Congressional Democrats shut down the U.S. House of Representatives by staging a sit-in on the floor that lasted more than 12 hours, led to disarray and physically prevented Speaker Paul Ryan from conducting business.
They were protesting against House Republicans who refuse to allow a vote on a bill that would get guns out of the hands of suspected terrorists. The civil disobedience was organized, in part, by Rhode Island Congressman David Cicilline. Georgia Congressman John Lewis, a hero of the Civil Rights Movement, was the undisputed leader and moral compass of what some called the “beginnings of a movement.”
The planned direct action began shortly after 11am. RI Future reported on it just before 1pm. Shortly after 1am, Speaker Ryan and House Republicans called for vote to adjourn until July 5 at 2:30 am. Minority Leader Nancy Pelosi said Republicans were sneaking out in the dark of night.
Earlier in the evening, Ryan was shouted down when he tried to conduct business and he retreated from the speaker’s rostrum. Democrats chanted “shame, shame, shame” as he and his fellow Republicans left the chamber. From the back of the chamber, Republicans tried briefly to shout down the Democrat’s protest. One yelled “radical Islam” over and over. The civil disobedience had devolved into bedlam. The New York Times called it a “remarkable scene of pandemonium.”
Democrats held control of the chamber for four more hours, broadcasting live not through the traditional TV cameras in the Capitol but rather through the Periscope and Facebook Live feeds of legislators.
“Still here,” Cicilline tweeted just after midnight.
— ((David Cicilline)) (@davidcicilline) June 23, 2016
Cicilline was lauded by his colleagues throughout as a leading voice and organizer of the effort. RI Rep. Jim Langevin also participated, but Cicilline played a leading role throughout the event. He stood next to Rep. Lewis for much of the evening and even joined in the mayhem when Republicans made a failed effort to regain control early in the evening, shouting at House security who tried to remove spectators from the balconies, which are typically off limits to the public when the House is in session, saying “This is the people’s House!”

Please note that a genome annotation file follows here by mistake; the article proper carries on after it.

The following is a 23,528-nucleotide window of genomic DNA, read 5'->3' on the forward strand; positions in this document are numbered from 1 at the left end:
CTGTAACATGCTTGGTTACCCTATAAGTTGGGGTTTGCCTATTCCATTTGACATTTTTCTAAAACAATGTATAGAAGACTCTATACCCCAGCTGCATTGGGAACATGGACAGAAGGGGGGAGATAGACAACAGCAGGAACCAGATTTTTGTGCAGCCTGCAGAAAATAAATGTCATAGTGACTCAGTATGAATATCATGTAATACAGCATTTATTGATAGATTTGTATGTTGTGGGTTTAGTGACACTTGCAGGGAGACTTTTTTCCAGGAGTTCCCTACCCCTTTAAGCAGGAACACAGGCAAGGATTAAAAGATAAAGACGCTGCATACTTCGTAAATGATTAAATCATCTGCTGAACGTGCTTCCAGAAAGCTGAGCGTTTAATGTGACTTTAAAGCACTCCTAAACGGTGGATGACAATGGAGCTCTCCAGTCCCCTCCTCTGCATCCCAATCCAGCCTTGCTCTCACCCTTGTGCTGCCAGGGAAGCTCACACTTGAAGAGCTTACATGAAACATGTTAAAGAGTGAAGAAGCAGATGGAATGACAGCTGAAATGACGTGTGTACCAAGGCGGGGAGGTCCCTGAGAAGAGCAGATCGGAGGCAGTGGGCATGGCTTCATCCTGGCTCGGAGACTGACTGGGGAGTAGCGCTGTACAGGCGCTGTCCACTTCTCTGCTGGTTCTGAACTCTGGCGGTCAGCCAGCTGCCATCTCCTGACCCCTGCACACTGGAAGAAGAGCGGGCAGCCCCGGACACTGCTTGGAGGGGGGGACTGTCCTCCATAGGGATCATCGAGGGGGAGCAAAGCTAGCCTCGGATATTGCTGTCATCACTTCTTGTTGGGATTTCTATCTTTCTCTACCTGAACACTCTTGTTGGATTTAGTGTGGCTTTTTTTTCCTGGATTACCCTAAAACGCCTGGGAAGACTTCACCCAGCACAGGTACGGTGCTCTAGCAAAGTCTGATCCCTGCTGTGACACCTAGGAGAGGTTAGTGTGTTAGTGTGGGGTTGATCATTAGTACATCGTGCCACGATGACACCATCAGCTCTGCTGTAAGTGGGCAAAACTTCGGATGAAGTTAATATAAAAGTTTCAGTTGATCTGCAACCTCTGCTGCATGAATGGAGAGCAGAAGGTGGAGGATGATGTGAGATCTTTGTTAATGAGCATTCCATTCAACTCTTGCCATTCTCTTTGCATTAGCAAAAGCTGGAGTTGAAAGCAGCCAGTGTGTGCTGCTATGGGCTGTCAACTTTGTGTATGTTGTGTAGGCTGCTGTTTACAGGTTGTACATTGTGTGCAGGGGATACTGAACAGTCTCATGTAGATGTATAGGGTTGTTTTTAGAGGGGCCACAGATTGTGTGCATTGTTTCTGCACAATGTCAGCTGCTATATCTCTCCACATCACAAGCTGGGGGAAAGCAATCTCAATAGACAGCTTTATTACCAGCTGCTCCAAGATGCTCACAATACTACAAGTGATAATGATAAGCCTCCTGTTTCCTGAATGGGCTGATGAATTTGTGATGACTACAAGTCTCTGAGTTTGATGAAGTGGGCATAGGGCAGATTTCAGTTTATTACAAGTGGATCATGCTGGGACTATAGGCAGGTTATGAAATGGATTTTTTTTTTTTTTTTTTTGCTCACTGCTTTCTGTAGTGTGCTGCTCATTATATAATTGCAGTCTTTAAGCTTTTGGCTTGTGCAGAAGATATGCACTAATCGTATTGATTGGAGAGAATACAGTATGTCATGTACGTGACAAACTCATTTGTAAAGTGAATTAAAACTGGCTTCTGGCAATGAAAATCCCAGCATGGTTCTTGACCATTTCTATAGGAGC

In a speech he delivered just after 2am, Cicilline said, “We’ve now been here for about 14 hours and I just want to make sure everyone understands what House leadership is about to do. We all talk about the great promise of America … none of it is real if we can’t keep people alive. We tried to have a discussion about these sensible ideas. The American people are going to wake up in the morning and realize the Republicans allowed us to do nothing about this problem. Shame on them for blocking these common sense proposals.”
House Democrats are calling for a floor vote on a bill that would deny guns for people being investigated as terrorists. While a similar bill was defeated in the Senate, Speaker Ryan has not let it come up for a vote in the House.
Outside Congress, a protest of the people convened. “In my 5 decades in Congress, I’ve never seen us come together like this,” said Michigan Congressman John Conyers.
The gravitas of Congressman Lewis, who has endured brutal beatings from the police for protesting during the Civil Rights era, was palpable throughout the affair.
“Thank you for getting in trouble,” he said during one of his speeches during the action. “By sitting-in you are standing up. I don’t know what the end is going to be. But my idea: just stay here. Just stay here.”